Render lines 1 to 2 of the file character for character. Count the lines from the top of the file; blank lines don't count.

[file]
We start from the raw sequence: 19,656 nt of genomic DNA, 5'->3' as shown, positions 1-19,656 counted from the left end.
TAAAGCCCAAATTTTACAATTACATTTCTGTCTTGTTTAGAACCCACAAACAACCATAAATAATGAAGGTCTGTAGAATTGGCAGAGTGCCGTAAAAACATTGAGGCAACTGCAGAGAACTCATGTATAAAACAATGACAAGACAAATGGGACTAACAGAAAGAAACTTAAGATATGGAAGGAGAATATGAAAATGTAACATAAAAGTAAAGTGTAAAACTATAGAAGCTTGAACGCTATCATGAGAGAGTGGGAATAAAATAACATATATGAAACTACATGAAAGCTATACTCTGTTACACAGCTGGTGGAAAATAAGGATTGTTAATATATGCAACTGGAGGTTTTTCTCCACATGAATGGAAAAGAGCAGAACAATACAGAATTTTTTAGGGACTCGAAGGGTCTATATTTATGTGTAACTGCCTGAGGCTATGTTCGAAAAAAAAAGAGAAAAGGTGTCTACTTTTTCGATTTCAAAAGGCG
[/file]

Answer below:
We start from the raw sequence: 19,656 nt of genomic DNA, 5'->3' as shown, positions 1-19,656 counted from the left end.
TAAAGCCCAAATTTTACAATTACATTTCTGTCTTGTTTAGAACCCACAAACAACCATAAATAATGAAGGTCTGTAGAATTGGCAGAGTGCCGTAAAAACATTGAGGCAACTGCAGAGAACTCATGTATAAAACAATGACAAGACAAATGGGACTAACAGAAAGAAACTTAAGATATGGAAGGAGAATATGAAAATGTAACATAAAAGTAAAGTGTAAAACTATAGAAGCTTGAACGCTATCATGAGAGAGTGGGAATAAAATAACATATATGAAACTACATGAAAGCTATACTCTGTTACACAGCTGGTGGAAAATAAGGATTGTTAATATATGCAACTGGAGGTTTTTCTCCACATGAATGGAAAAGAGCAGAACAATACAGAATTTTTTAGGGACTCGAAGGGTCTATATTTATGTGTAACTGCCTGAGGCTATGTTCGAAAAAAAAAGAGAAAAGGTGTCTACTTTTTCGATTTCAAAAGGCG